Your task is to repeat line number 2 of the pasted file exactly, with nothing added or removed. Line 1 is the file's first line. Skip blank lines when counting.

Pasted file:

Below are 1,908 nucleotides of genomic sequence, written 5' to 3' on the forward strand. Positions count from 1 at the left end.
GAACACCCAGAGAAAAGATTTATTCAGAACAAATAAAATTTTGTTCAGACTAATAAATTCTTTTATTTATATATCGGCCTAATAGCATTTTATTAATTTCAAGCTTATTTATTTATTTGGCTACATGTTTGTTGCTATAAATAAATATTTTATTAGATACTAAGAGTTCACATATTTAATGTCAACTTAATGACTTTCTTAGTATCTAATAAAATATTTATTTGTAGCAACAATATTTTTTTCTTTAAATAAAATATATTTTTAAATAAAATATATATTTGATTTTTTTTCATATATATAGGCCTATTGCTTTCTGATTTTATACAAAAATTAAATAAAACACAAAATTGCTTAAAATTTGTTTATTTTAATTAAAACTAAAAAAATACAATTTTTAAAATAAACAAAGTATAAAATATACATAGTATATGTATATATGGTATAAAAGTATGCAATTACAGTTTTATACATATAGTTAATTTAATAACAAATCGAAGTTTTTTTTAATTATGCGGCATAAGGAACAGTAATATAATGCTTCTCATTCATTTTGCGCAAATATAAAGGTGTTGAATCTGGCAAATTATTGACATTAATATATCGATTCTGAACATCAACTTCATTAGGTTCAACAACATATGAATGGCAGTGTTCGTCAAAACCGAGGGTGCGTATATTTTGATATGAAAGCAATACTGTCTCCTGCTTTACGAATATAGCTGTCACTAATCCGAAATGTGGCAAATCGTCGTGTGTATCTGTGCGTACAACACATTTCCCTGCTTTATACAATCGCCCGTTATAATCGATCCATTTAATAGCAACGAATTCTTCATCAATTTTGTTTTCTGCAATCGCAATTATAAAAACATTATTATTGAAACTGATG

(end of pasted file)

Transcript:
GAACACCCAGAGAAAAGATTTATTCAGAACAAATAAAATTTTGTTCAGACTAATAAATTCTTTTATTTATATATCGGCCTAATAGCATTTTATTAATTTCAAGCTTATTTATTTATTTGGCTACATGTTTGTTGCTATAAATAAATATTTTATTAGATACTAAGAGTTCACATATTTAATGTCAACTTAATGACTTTCTTAGTATCTAATAAAATATTTATTTGTAGCAACAATATTTTTTTCTTTAAATAAAATATATTTTTAAATAAAATATATATTTGATTTTTTTTCATATATATAGGCCTATTGCTTTCTGATTTTATACAAAAATTAAATAAAACACAAAATTGCTTAAAATTTGTTTATTTTAATTAAAACTAAAAAAATACAATTTTTAAAATAAACAAAGTATAAAATATACATAGTATATGTATATATGGTATAAAAGTATGCAATTACAGTTTTATACATATAGTTAATTTAATAACAAATCGAAGTTTTTTTTAATTATGCGGCATAAGGAACAGTAATATAATGCTTCTCATTCATTTTGCGCAAATATAAAGGTGTTGAATCTGGCAAATTATTGACATTAATATATCGATTCTGAACATCAACTTCATTAGGTTCAACAACATATGAATGGCAGTGTTCGTCAAAACCGAGGGTGCGTATATTTTGATATGAAAGCAATACTGTCTCCTGCTTTACGAATATAGCTGTCACTAATCCGAAATGTGGCAAATCGTCGTGTGTATCTGTGCGTACAACACATTTCCCTGCTTTATACAATCGCCCGTTATAATCGATCCATTTAATAGCAACGAATTCTTCATCAATTTTGTTTTCTGCAATCGCAATTATAAAAACATTATTATTGAAACTGATG